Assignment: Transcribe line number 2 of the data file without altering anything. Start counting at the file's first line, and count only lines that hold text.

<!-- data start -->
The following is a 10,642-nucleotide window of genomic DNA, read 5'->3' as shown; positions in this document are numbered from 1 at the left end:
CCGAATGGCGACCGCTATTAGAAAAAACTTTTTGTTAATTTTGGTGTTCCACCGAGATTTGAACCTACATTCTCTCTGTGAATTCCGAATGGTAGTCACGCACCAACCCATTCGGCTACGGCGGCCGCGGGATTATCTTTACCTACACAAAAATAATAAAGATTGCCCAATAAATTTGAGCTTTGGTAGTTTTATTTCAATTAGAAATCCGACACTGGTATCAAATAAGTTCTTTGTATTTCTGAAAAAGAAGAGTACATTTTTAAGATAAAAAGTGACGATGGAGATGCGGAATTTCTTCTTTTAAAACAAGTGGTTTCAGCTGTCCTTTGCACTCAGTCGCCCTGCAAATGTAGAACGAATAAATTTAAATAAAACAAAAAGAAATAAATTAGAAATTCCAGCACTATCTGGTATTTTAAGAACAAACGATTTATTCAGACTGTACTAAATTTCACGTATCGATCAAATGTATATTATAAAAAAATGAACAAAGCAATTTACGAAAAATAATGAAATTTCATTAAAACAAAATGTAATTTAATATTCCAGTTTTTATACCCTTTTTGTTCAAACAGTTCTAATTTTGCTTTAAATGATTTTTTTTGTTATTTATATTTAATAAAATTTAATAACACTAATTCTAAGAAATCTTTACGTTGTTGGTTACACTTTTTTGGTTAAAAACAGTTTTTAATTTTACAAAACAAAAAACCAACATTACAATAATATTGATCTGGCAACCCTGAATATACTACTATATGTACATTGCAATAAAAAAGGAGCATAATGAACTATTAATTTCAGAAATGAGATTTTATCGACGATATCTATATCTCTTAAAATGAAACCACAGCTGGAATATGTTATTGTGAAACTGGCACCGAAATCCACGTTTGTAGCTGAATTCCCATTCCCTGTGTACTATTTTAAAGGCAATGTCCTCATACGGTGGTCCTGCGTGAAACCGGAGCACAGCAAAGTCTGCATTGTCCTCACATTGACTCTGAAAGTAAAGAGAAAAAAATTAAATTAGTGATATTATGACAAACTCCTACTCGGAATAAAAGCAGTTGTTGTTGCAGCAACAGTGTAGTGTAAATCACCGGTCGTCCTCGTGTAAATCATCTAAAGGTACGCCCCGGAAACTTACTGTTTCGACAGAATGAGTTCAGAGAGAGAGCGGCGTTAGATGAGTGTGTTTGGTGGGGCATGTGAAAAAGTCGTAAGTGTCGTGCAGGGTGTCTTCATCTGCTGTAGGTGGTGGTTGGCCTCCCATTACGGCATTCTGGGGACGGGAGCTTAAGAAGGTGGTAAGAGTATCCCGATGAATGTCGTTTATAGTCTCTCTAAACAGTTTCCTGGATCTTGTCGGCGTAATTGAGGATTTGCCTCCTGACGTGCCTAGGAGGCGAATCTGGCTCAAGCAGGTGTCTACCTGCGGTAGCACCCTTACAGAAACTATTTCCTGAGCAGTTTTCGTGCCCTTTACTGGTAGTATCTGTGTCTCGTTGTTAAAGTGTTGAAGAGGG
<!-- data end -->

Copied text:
CCGAATGGCGACCGCTATTAGAAAAAACTTTTTGTTAATTTTGGTGTTCCACCGAGATTTGAACCTACATTCTCTCTGTGAATTCCGAATGGTAGTCACGCACCAACCCATTCGGCTACGGCGGCCGCGGGATTATCTTTACCTACACAAAAATAATAAAGATTGCCCAATAAATTTGAGCTTTGGTAGTTTTATTTCAATTAGAAATCCGACACTGGTATCAAATAAGTTCTTTGTATTTCTGAAAAAGAAGAGTACATTTTTAAGATAAAAAGTGACGATGGAGATGCGGAATTTCTTCTTTTAAAACAAGTGGTTTCAGCTGTCCTTTGCACTCAGTCGCCCTGCAAATGTAGAACGAATAAATTTAAATAAAACAAAAAGAAATAAATTAGAAATTCCAGCACTATCTGGTATTTTAAGAACAAACGATTTATTCAGACTGTACTAAATTTCACGTATCGATCAAATGTATATTATAAAAAAATGAACAAAGCAATTTACGAAAAATAATGAAATTTCATTAAAACAAAATGTAATTTAATATTCCAGTTTTTATACCCTTTTTGTTCAAACAGTTCTAATTTTGCTTTAAATGATTTTTTTTGTTATTTATATTTAATAAAATTTAATAACACTAATTCTAAGAAATCTTTACGTTGTTGGTTACACTTTTTTGGTTAAAAACAGTTTTTAATTTTACAAAACAAAAAACCAACATTACAATAATATTGATCTGGCAACCCTGAATATACTACTATATGTACATTGCAATAAAAAAGGAGCATAATGAACTATTAATTTCAGAAATGAGATTTTATCGACGATATCTATATCTCTTAAAATGAAACCACAGCTGGAATATGTTATTGTGAAACTGGCACCGAAATCCACGTTTGTAGCTGAATTCCCATTCCCTGTGTACTATTTTAAAGGCAATGTCCTCATACGGTGGTCCTGCGTGAAACCGGAGCACAGCAAAGTCTGCATTGTCCTCACATTGACTCTGAAAGTAAAGAGAAAAAAATTAAATTAGTGATATTATGACAAACTCCTACTCGGAATAAAAGCAGTTGTTGTTGCAGCAACAGTGTAGTGTAAATCACCGGTCGTCCTCGTGTAAATCATCTAAAGGTACGCCCCGGAAACTTACTGTTTCGACAGAATGAGTTCAGAGAGAGAGCGGCGTTAGATGAGTGTGTTTGGTGGGGCATGTGAAAAAGTCGTAAGTGTCGTGCAGGGTGTCTTCATCTGCTGTAGGTGGTGGTTGGCCTCCCATTACGGCATTCTGGGGACGGGAGCTTAAGAAGGTGGTAAGAGTATCCCGATGAATGTCGTTTATAGTCTCTCTAAACAGTTTCCTGGATCTTGTCGGCGTAATTGAGGATTTGCCTCCTGACGTGCCTAGGAGGCGAATCTGGCTCAAGCAGGTGTCTACCTGCGGTAGCACCCTTACAGAAACTATTTCCTGAGCAGTTTTCGTGCCCTTTACTGGTAGTATCTGTGTCTCGTTGTTAAAGTGTTGAAGAGGG